1. Awolnation- Run
This electronic indie rock duo opened their new album with a single which shows unpredictability and off-the-scale inventiveness, changing its pace irregularly from smooth, melancholic vocals to powerful electronic infusions. Although standard length, the tune lures our ears into an extended trance, only to snap back out of it with both heavy and cumbersome mantra-like lyrics.
2. Rihanna- Bitch Better Have My Money
This stale trap track tries to overshadow the fact that Rihanna is merely a novelty act with massive social media promotional campaign. It’ not a raw sound, it’s just poorly produced. After FourFiveSeconds, this release tries to create the impression of a chameleon-personality type of artist, but in fact it just lacks any sound unity and meanders somewhere in between commercial and carefully marketed edginess.
3. Duke Dumont- The Giver
The juxtaposition of strong, gospel-like vocals and the slow-built den beat makes this track a clever mix of human and machine that goes to show technicality doesn’t have to compensate for instrumental flaws, but to enhance them. Although it might not make a hit because it is found somewhere in between edm and ambient, it creates an enjoyable cohesive retro/fresh sound.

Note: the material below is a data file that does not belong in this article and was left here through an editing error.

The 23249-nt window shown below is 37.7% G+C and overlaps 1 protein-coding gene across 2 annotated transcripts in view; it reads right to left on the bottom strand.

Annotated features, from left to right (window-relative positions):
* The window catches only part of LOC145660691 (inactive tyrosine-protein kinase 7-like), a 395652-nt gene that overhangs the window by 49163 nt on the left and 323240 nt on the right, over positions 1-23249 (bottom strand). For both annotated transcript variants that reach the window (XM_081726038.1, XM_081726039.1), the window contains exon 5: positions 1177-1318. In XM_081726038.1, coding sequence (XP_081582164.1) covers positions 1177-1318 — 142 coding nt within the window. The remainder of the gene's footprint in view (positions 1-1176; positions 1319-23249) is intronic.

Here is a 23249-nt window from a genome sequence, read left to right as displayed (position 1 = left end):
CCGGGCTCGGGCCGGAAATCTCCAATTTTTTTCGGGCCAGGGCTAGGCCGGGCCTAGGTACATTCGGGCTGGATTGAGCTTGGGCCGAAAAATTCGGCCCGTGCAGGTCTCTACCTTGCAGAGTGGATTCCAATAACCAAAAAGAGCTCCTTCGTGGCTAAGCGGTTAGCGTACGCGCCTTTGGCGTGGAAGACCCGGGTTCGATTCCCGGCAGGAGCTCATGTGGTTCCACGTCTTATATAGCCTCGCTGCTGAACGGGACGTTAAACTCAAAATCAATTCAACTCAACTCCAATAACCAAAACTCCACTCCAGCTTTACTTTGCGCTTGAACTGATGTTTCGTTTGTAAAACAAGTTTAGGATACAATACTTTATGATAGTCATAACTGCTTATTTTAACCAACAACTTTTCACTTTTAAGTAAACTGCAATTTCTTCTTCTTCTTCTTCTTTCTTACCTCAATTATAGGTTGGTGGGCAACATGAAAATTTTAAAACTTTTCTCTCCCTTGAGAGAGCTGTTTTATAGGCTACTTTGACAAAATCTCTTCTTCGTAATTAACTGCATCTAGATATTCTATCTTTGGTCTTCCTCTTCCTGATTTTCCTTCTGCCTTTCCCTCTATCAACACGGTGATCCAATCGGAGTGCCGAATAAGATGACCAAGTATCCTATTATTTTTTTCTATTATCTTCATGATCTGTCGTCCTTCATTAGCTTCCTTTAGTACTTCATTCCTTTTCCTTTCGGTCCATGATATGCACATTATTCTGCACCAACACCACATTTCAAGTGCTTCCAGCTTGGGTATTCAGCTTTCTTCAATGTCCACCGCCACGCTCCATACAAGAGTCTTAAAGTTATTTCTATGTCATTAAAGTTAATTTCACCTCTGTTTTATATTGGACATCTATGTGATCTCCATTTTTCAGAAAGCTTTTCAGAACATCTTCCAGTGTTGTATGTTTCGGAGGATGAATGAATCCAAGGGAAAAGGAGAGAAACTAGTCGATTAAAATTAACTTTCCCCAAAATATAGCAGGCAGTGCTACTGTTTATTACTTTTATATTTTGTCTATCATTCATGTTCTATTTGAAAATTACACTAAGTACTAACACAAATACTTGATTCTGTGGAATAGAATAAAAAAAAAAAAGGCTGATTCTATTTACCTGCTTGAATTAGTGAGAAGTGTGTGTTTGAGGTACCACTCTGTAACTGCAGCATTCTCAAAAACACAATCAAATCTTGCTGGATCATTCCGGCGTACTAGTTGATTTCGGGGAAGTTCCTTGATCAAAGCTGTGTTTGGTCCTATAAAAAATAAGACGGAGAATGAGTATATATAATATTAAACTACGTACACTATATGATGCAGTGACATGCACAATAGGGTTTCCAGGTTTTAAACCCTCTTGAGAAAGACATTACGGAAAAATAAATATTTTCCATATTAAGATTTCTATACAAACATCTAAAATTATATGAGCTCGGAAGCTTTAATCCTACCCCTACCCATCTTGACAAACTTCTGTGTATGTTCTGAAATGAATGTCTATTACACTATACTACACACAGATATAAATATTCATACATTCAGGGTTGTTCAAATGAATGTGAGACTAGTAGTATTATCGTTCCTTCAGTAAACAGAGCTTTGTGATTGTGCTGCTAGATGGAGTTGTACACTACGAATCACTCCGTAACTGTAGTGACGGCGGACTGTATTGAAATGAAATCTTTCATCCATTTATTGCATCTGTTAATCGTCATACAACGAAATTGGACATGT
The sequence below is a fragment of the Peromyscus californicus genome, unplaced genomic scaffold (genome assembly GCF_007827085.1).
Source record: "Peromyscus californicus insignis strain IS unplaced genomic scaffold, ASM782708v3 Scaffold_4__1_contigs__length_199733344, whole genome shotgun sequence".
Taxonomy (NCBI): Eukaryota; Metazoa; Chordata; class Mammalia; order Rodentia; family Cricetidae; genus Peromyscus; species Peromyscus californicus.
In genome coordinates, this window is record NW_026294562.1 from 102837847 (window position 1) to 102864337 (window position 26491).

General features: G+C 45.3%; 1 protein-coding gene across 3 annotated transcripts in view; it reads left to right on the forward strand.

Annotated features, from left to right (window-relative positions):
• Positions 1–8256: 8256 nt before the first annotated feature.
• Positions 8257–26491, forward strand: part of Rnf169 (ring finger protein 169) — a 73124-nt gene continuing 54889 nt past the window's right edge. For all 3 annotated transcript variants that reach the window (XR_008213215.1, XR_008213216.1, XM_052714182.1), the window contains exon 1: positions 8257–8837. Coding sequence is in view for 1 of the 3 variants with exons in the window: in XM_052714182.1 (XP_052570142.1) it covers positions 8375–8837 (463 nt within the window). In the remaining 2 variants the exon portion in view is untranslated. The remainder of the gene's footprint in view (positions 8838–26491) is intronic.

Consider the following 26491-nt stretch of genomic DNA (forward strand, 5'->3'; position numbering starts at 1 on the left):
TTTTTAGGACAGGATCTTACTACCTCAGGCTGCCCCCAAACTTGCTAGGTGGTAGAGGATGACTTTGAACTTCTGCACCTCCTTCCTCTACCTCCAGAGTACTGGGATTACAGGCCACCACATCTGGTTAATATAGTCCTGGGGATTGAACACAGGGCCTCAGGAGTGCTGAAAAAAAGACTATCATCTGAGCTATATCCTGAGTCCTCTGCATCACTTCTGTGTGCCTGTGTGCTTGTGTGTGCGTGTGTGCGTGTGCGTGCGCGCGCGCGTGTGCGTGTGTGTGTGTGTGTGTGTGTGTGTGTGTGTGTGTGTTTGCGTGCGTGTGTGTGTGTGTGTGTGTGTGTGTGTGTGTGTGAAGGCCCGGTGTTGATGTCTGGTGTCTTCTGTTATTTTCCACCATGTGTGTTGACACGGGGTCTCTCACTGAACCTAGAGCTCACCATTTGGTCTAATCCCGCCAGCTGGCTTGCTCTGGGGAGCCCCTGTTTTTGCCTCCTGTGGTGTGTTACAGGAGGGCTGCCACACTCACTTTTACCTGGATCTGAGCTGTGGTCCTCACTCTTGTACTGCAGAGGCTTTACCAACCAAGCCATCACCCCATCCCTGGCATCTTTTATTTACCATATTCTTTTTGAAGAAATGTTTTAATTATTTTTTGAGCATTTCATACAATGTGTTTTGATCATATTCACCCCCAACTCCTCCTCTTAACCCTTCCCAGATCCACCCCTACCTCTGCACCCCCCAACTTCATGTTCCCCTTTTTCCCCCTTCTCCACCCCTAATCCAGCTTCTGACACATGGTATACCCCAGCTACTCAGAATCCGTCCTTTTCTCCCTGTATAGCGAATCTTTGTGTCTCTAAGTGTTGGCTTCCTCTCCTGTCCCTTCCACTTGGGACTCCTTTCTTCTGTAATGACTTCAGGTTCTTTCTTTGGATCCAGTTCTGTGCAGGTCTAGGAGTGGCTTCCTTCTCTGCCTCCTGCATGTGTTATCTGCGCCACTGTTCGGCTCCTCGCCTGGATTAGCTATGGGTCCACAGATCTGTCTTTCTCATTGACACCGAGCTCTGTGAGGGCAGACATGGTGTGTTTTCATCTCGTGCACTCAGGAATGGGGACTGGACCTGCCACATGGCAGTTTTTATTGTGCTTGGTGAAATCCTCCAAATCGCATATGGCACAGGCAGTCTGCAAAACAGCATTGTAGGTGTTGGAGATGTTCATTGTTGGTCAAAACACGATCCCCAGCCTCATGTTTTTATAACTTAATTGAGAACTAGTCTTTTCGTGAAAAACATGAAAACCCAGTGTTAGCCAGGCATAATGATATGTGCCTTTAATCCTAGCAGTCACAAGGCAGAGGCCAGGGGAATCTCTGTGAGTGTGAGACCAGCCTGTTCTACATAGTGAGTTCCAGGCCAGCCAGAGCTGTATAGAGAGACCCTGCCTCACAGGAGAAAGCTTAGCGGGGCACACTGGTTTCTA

4. Dinosaur Pile-up – 11:11
The rousing release tears down the idea of post-brit pop “guys next door” English groups, bringing brazen guitar riffs to the combo of dark whimsical delivery and a relishing nostalgia feeling of ‘90s alternative. The band goes to show they can make music that sounds safe enough to let your little sister attend a gig and harsh enough to request it in some dimly light rock bar at 3 am. Playing it safe, keeping it cool.
5. Ghostpoet feat. Nadine Shah- X Marks the Spot
Where does eerie meet street artist open mic night? Taken off the third album, this single’s delivery of organ, spoken word and uncompromising drum loops comes across as the break we needed in this age of image over sound. The lyrics skip from bad dreams to beautiful memories and feel as sent off through liminal time, which proves that catchy doesn’t go hand in hand with repetitive.